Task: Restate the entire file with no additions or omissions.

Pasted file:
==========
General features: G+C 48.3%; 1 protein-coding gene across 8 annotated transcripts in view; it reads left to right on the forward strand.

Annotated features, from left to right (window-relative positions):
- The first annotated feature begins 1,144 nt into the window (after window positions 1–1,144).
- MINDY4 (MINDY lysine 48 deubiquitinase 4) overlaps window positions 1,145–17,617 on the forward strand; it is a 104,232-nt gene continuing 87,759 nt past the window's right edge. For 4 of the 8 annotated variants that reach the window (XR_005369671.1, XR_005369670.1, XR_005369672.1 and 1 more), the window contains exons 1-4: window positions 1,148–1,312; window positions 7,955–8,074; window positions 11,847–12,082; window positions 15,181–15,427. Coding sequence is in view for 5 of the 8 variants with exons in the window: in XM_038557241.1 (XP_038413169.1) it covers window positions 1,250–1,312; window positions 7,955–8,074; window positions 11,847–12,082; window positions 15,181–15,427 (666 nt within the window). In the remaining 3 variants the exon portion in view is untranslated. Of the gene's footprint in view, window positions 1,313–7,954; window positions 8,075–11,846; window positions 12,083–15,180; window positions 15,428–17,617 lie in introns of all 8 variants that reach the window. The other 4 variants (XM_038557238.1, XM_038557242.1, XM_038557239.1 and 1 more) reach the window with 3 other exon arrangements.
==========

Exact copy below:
General features: G+C 48.3%; 1 protein-coding gene across 8 annotated transcripts in view; it reads left to right on the forward strand.

Annotated features, from left to right (window-relative positions):
- The first annotated feature begins 1,144 nt into the window (after window positions 1–1,144).
- MINDY4 (MINDY lysine 48 deubiquitinase 4) overlaps window positions 1,145–17,617 on the forward strand; it is a 104,232-nt gene continuing 87,759 nt past the window's right edge. For 4 of the 8 annotated variants that reach the window (XR_005369671.1, XR_005369670.1, XR_005369672.1 and 1 more), the window contains exons 1-4: window positions 1,148–1,312; window positions 7,955–8,074; window positions 11,847–12,082; window positions 15,181–15,427. Coding sequence is in view for 5 of the 8 variants with exons in the window: in XM_038557241.1 (XP_038413169.1) it covers window positions 1,250–1,312; window positions 7,955–8,074; window positions 11,847–12,082; window positions 15,181–15,427 (666 nt within the window). In the remaining 3 variants the exon portion in view is untranslated. Of the gene's footprint in view, window positions 1,313–7,954; window positions 8,075–11,846; window positions 12,083–15,180; window positions 15,428–17,617 lie in introns of all 8 variants that reach the window. The other 4 variants (XM_038557238.1, XM_038557242.1, XM_038557239.1 and 1 more) reach the window with 3 other exon arrangements.